- The identification of investment alternatives that meet objective criteria (e.g., stated parameters concerning expense ratios, size of fund, type of asset, credit quality) specified by a plan fiduciary of an ERISA plan or IRA or the provision of objective financial data and comparisons with independent benchmarks to such fiduciary
- Providing an appraisal, fairness opinion or a statement of value to an ESOP regarding employer securities, to a collective investment vehicle holding plan assets, or to a plan for meeting reporting and disclosure requirements
An advisor that may newly be considered a "fiduciary" may wish to begin examining its advice and compensation practices in light of the fiduciary duty to act in a client's best interest and avoid prohibited transactions. If the advisor is conflicted, the advisor should examine potential prohibited transaction exemptions, such as the new Best Interest Contract exemption described below.
The proposal revises the definition of "investment education" in DOL Interpretive Bulletin 96-1 and, if finalized, will supercede the Bulletin. Advisors who intend to provide "investment education" rather than "investment advice" should carefully review the new definitions and adjust their investment education programs as necessary to stay within the new definition of "investment education."
Proposed Best Interest Contract Prohibited Transaction Exemption ("BIC PTE"). The BIC PTE is designed to promote investment advice to retail investors such as plan participants and beneficiaries, IRA owners, and small plans. It allows an advisor to continue to set its own compensation practices as long as the advisor:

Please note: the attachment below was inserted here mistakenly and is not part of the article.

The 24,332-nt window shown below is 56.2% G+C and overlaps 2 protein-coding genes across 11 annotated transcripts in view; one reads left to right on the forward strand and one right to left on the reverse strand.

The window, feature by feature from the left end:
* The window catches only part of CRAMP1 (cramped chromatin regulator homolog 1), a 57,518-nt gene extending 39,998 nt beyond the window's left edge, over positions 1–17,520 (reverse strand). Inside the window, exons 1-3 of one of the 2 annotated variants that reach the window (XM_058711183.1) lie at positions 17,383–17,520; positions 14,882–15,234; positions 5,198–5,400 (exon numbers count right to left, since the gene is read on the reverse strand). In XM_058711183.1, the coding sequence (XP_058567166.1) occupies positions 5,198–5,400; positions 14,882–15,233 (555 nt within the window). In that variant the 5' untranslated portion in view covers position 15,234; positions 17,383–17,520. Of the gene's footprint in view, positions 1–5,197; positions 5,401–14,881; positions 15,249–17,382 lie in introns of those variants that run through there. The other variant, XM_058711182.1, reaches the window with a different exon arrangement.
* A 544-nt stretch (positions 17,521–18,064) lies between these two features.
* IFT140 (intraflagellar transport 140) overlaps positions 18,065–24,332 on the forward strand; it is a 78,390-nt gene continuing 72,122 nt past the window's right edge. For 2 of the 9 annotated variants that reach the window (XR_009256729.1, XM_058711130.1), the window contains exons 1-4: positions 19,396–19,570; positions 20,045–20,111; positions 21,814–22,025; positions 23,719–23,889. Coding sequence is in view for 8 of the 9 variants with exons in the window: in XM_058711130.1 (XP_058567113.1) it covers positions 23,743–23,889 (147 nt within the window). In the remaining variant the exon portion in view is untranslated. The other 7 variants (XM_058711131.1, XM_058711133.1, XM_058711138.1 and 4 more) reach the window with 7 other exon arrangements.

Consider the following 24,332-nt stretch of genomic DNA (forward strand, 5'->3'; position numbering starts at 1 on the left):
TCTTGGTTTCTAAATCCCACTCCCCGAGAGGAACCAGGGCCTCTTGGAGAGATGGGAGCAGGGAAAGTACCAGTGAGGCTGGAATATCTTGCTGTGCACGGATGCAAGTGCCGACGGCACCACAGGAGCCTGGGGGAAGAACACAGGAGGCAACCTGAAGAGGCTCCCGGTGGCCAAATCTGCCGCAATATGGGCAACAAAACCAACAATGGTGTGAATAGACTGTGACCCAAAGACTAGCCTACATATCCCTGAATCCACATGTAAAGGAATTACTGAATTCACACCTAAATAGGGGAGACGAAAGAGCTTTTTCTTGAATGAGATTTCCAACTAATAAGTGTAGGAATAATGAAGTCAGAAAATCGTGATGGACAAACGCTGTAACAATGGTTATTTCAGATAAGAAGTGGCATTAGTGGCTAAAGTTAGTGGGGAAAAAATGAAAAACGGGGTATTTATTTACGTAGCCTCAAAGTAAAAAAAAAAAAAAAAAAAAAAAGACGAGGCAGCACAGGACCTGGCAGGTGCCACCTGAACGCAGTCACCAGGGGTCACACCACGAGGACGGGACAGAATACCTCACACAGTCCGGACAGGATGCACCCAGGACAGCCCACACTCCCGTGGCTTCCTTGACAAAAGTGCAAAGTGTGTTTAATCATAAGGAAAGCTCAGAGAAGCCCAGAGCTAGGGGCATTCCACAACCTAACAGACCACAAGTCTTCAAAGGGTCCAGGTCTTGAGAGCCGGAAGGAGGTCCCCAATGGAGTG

- Commits to providing advice in the client's best interest,
- Avoids misleading statements about fees and conflicts of interest,
- Warrants that the advisor has adopted policies and procedures designed to mitigate conflicts of interest,
- Clearly and prominently discloses any conflicts of interest that might prevent the advisor from providing advice in the client's best interest,
- Complies with a variety of disclosure obligations with respect to investment costs and the advisor's compensation,
- Permits customers to pursue a private right of action against the advisor for contractual breaches, and
- Notifies the DOL of its use of the BIC PTE.
An advisor intending to rely on this exemption may need to increase the scope and detail of its disclosures and establish new policies and procedures. Thus, advisors may want to evaluate and prepare for the costs of compliance with the BIC PTE.
Proposed Principal Transactions Exemption. The proposed Principal Transactions Exemption allows an advisor to recommend certain fixed-income securities and sell them directly from an advisor's own inventory as long as the advisor adheres to certain conditions.
Proposed Amendments to Existing Prohibited Transaction Exemptions.The DOL also proposes amending several PTEs to require fiduciaries relying on one or more of the PTEs to adhere to the same conduct standards required in the BIC PTE, and to make certain other clarifying changes. Specifically, the DOL proposes to amend PTEs 86-128, 84-24, 83-1, 80-83, and 75-1.
Final Guidance The proposed guidance will have a period of public comment. The DOL will review the public comments and decide what to include in the final guidance. When final guidance is published, it will not be effective immediately upon publication but rather will be effective eight months after publication.
Although advisors will have some time to adjust to the new fiduciary investment advice regime, advisors should review the proposed guidance in order to determine whether their existing advice and compensation structures may need adjustments to comply.